Mark Kuban advises Fox and MySpace to sell content: Yes, you can

Original author: Mark Cuban
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From the translator: so far most of the materials that I translated and published on Habré have defended the position of the free distribution of news content. Explanations, theories, and business models were given for this position. To take money for access to content now seems like absolute stupidity. However, today I am publishing a translation of an article that has a slightly different angle of view.

Mark Cuban is the owner and co-founder of HDNet , the blog maker of Blog Maverick .

Rupert, you didn’t ask my opinion on this subject, but when did it bother me? First of all, the good news. You can sell content on the Internet. People pay for content every second every day, both on the Internet and beyond. It is very easy to organize if everything is done correctly. But before I tell you how to do this, add a few intermediate introductory notes.

1. Block aggregators that link to your content.
Too many of them? Nonsense! Traditionally, everyone believes that any traffic is good. The more page views, the more money. What is wrong here? The fact that this traffic is small and that you, in fact, do not benefit from it. At best, all traffic sent to you by most sites is a drop in the bucket. Let's look at your friend Michael Wolff and his . According to Quantcast, it has 24,000 unique visitors per day. If 1% of them go to any of the Fox sites, for example, the NY Post, and everyone views 5 pages, you get only 1,200 views. If you could sell all the ads on these pages for $ 15 per thousand impressions, you really can't, you would earn 18 bucks. This is about 6500 bucks a year. Best case scenario.

It is more likely that in the current situation with news on the Internet, you will not be able to convert even 90% of the traffic sent to you by this site. Hell, in any case, you cannot sell these visitors a large amount of advertising, so the value of traffic from tends to zero for you.

So why will you help a site that is your direct competitor for a penny? It’s not worth it. Do you know what to do? When someone sends you a visitor, let him go to a page that says that you do not consider a reliable source: “ believes that it can serve as an intermediary between you and us. We don’t think so. Therefore, we block access from this site. If you want to receive the latest news without delay, please come directly to the NY Post website (or whatever you indicate). ” Of course, will quickly stop sending you visitors. But he will lose from this, not you. There will be news that you will cover better than everyone else. And Michael will have to look for other sources.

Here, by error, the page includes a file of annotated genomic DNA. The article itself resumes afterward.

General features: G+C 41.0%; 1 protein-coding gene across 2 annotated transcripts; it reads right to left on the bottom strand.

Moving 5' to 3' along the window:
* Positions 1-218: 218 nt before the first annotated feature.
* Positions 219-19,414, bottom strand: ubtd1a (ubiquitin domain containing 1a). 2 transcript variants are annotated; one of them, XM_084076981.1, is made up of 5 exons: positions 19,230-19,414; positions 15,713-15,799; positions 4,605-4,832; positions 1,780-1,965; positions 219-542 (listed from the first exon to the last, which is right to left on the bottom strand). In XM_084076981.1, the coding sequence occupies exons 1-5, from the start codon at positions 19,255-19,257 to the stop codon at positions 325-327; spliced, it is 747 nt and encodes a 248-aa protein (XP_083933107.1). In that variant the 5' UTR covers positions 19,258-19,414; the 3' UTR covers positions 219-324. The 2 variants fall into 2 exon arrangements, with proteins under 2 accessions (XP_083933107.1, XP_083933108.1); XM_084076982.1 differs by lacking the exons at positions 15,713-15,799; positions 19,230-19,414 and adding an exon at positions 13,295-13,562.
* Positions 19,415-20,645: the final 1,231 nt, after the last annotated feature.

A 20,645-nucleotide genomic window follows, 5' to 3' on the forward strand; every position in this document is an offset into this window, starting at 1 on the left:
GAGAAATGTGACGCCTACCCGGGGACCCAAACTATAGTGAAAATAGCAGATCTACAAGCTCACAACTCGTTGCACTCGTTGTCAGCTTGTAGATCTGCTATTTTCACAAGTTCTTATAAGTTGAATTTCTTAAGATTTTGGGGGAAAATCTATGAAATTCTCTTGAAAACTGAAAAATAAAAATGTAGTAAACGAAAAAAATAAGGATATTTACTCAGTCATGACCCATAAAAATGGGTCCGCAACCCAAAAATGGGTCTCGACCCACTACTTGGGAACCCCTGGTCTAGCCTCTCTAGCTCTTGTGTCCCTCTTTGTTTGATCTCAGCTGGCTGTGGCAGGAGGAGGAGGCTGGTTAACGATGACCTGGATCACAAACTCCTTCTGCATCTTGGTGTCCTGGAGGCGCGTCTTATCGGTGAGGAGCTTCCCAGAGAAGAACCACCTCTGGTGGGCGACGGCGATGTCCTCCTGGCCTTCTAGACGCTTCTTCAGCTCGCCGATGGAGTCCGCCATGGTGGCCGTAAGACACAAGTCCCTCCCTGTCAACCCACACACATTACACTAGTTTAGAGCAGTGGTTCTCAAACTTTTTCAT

The main question, of course, is whether other major players will follow your example? See if the New York Times and the Washington Post do so if CNN, Tribune and MSNBC join in? I'll tell you what will happen. Then all the aggregators who mediate on the content in which you invested a lot of money will use the content of the Associated Press, Reuters and individual bloggers.

Now all network users will be blown up and say that I'm crazy.These news sites will never do like you. This is not in the internet. And that’s how they respond to all business issues on the network. Large newsmen don’t touch aggregators who don’t completely host their content. Starting with the Drudge Report and further down the list. But you will be an idiot if you do the same. Let the search engines send you traffic. Block the rest. A hit on your wallet will be minimal. The blow to competitors is significant.

2. With the exception of the Wall Street Journal, never sell content in pieces.This only works with content that hits the wallet of companies and citizens in real time. The Journal can be sold by subscription, because if a businessman or trader does not have the right information at the time of publication, they may have serious financial problems. Journal drives markets. You can take money for it. The sixth page does not move. Fox Sports is not moving. Here people will not pay for each article. They will not pay for their interest or newspaper, TV, sports site every day, week or month until it affects their wallet. Even if there are such, then they will not be enough to cover your expenses for the maintenance of these sites.

So what do you do to sell your online content? First, understand that consumers on the Internet pay well only when the following conditions are true:

1. It’s easy to pay.

2. Anyone can easily determine the value of your content for themselves, while you are clearly asking for less.

2a. Remember that the fact that you see some value in the content does not mean that the consumer will see it either. Newspaper sites are a good example of this. The consumer, perhaps, believes sacredly that your reporters are better than the Associated Press. He may believe that your site is reporting news that you will not find on But, unfortunately for you, since all this is free, none of them will say: “Wow, you! I used to pay $ 2.99 a week for all this, but now Fox offers only $ 2 a month for the same thing. " This will not happen. Rather, it will be: “I love the New York Post. I love the sixth page. But I’m not going to pay for what I’ve still received for free. ”

Like this.